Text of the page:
Over 100 years of speculation and controversy surround claims that the great seventeenth-century Dutch artist, Johannes Vermeer, used the camera obscura to create some of the most famous images in Western art.
This intellectual detective story starts by exploring Vermeer's possible knowledge of seventeenth-century optical science, and outlines the history of this early version of the photographic camera, which projected an accurate image for artists to trace. However, it is Steadman's meticulous reconstruction of the artist's studio, complete with a camera obscura, which provides exciting new evidence to support the view that Vermeer did indeed use the camera. These findings do not challenge Vermeer's genius but show how, like many artists, he experimented with new technology to develop his style and choice of subject matter. The combination of detailed research and a wide range of contemporary illustrations offers a fascinating glimpse into a time of great scientific and cultural innovation and achievement in Europe.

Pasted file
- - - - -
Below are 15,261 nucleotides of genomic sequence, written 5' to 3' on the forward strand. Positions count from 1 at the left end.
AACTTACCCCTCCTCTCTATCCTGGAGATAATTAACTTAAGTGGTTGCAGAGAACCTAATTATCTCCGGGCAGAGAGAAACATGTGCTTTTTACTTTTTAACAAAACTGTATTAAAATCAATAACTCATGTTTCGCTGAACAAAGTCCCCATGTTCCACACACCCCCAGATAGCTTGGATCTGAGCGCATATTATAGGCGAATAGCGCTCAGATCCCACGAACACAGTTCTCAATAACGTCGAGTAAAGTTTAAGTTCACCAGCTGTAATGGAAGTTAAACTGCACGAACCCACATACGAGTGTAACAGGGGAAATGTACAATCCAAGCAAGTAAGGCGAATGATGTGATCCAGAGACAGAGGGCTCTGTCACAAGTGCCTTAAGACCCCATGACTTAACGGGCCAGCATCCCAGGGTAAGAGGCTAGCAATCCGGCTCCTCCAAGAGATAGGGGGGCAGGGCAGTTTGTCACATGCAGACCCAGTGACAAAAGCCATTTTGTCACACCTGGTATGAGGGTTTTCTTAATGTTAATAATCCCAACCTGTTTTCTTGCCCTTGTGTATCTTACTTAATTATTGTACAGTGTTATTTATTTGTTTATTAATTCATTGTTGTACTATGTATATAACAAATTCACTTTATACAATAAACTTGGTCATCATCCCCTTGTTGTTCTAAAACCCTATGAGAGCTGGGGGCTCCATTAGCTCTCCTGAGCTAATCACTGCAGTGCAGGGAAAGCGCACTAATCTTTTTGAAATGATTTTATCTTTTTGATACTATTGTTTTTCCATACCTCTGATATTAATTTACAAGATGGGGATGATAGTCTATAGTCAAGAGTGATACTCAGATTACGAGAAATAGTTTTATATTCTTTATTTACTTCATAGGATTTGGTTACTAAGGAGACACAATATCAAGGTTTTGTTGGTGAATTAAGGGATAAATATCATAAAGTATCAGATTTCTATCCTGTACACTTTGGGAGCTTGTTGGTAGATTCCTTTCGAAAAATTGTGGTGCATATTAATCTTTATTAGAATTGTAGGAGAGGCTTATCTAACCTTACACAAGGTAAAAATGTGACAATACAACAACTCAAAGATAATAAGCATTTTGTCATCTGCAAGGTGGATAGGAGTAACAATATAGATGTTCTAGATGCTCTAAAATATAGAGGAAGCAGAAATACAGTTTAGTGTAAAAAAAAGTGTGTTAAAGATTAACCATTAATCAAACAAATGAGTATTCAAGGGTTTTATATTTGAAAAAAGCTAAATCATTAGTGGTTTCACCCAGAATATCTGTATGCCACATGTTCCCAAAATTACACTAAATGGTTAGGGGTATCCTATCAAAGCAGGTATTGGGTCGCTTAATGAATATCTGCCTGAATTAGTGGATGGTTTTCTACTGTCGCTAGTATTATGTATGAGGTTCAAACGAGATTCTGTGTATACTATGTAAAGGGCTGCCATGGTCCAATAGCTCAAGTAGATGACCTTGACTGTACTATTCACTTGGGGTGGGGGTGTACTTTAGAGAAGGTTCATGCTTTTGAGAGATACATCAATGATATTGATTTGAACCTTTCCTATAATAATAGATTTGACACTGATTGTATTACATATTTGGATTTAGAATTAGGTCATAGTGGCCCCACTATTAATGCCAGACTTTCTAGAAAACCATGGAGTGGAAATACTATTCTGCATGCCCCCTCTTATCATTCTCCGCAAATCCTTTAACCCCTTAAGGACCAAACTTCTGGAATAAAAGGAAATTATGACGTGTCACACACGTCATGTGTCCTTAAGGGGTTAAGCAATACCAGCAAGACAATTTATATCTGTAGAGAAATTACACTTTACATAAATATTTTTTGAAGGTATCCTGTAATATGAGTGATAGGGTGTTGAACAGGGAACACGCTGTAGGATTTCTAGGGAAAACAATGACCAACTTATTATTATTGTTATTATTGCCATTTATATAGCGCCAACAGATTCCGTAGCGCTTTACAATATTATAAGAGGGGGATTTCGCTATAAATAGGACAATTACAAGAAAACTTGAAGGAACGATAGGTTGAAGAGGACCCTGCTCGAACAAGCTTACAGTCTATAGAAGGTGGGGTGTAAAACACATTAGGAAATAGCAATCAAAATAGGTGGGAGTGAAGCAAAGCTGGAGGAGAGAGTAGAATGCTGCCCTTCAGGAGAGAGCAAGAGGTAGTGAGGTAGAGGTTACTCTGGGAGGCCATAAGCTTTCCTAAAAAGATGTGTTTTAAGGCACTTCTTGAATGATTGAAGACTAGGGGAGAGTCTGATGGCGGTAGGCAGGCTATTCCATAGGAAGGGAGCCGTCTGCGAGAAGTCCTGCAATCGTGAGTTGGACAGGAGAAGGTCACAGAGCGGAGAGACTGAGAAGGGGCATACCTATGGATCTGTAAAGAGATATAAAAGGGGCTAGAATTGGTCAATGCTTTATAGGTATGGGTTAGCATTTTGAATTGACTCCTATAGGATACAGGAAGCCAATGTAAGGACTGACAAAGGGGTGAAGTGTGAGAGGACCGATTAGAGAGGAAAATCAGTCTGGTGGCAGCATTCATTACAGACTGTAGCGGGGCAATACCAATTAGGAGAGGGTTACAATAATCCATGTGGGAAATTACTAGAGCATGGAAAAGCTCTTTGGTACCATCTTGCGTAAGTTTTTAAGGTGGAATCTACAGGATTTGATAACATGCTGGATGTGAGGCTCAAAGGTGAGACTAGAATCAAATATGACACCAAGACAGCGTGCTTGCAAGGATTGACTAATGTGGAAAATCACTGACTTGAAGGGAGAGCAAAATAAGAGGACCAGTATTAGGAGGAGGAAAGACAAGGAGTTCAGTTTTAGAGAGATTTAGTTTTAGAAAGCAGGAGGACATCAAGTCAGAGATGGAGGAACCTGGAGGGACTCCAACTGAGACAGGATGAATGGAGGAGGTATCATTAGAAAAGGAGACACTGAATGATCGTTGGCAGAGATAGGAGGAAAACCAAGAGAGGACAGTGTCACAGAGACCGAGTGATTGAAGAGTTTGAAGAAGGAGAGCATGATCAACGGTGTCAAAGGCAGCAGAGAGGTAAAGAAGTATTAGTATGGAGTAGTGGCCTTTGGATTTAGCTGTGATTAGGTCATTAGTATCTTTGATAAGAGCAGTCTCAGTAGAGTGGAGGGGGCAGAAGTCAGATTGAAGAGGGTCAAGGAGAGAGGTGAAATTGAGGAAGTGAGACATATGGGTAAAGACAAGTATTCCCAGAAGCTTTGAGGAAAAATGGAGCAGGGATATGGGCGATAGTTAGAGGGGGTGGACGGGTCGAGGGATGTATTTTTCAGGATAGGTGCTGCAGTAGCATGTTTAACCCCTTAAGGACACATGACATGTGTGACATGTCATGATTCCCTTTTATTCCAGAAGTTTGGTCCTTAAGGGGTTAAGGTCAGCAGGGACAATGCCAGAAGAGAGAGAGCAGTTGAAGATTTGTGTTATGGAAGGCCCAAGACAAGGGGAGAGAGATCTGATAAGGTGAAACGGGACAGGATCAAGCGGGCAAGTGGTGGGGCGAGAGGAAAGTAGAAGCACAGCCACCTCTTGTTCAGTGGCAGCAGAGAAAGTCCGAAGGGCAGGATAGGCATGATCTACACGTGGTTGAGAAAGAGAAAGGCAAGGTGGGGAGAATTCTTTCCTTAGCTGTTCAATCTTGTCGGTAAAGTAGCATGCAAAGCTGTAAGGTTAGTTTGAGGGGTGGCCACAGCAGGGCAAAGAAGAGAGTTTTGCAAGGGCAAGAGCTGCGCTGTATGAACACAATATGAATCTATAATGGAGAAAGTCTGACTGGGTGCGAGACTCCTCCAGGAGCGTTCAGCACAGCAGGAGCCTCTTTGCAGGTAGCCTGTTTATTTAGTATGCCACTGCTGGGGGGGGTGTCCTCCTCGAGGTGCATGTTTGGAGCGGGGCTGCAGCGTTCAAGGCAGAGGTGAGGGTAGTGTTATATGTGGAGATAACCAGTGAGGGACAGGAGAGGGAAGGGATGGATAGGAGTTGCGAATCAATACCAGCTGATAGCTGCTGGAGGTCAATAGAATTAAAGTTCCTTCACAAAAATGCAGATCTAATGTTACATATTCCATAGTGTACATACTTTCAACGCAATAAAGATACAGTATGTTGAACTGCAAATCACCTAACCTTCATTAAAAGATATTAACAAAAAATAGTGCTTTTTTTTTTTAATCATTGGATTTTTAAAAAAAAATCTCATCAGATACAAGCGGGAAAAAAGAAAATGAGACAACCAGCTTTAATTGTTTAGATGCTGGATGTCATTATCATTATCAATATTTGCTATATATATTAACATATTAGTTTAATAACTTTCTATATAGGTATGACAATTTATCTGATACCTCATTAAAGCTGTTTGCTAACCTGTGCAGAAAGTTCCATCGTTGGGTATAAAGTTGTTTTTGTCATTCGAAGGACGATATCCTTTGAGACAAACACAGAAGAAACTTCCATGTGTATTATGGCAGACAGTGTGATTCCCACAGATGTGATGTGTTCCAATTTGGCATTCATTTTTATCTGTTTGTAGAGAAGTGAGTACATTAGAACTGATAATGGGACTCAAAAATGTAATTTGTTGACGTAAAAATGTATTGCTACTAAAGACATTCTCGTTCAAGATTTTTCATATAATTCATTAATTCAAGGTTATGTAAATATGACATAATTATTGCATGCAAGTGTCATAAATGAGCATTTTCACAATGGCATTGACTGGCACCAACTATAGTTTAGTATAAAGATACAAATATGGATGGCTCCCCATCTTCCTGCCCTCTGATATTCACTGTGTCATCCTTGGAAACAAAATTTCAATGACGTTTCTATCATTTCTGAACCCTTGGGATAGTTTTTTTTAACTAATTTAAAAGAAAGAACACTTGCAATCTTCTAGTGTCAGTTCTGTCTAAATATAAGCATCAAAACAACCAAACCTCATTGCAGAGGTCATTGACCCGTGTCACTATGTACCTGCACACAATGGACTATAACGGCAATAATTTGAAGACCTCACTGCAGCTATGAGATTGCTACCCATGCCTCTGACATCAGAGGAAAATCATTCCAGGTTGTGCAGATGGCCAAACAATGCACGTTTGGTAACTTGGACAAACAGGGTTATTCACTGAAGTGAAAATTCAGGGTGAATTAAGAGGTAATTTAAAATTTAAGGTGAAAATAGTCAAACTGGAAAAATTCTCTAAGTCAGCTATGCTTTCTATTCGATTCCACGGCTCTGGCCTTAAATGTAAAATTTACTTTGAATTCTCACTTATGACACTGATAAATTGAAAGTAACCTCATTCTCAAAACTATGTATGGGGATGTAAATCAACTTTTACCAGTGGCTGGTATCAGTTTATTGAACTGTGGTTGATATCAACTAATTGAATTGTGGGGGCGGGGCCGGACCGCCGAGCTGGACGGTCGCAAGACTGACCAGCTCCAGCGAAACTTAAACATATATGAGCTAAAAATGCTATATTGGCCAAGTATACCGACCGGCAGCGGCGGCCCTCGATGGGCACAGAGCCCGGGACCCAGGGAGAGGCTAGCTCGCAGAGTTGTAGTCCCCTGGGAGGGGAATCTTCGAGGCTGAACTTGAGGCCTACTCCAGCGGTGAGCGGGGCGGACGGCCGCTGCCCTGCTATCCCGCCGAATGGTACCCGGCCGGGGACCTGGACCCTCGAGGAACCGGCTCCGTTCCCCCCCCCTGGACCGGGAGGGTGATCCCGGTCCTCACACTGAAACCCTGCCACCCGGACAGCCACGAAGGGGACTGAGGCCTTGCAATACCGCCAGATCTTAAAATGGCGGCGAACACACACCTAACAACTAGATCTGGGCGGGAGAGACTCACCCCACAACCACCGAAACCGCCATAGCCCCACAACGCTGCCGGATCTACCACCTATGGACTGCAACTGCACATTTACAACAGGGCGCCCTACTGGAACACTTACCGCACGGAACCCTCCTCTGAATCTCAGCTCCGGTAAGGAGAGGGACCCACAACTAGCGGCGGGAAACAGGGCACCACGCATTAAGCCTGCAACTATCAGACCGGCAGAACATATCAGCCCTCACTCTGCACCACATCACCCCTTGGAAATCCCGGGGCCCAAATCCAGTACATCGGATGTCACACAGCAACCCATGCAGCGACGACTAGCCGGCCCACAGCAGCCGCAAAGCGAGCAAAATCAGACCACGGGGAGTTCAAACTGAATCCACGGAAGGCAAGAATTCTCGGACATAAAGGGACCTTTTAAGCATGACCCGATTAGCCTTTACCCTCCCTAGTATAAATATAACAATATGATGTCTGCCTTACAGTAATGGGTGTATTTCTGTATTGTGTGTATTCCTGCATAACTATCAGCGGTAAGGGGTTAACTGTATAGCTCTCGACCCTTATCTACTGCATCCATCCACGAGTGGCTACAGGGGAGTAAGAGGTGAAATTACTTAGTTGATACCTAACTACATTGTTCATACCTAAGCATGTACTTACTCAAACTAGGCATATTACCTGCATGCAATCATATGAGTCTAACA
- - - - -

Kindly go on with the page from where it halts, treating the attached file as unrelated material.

Over de auteur:
Philip Steadman is Emeritus Professor of Urban Studies and Built Form Studies at The Bartlett School of Architecture in London. He works primarily on the use of energy in buildings with special emphasis on the non-domestic stock. A second theme in Steadman's research is the geometry of architectural form. A third strand in his work is the history of perspective in painting. His book on the 17th century Dutch master Vermeer's Camera has been featured in some fifteen television programmes, as well as in a full-length documentary film Tim's Vermeer which appeared in 2013.
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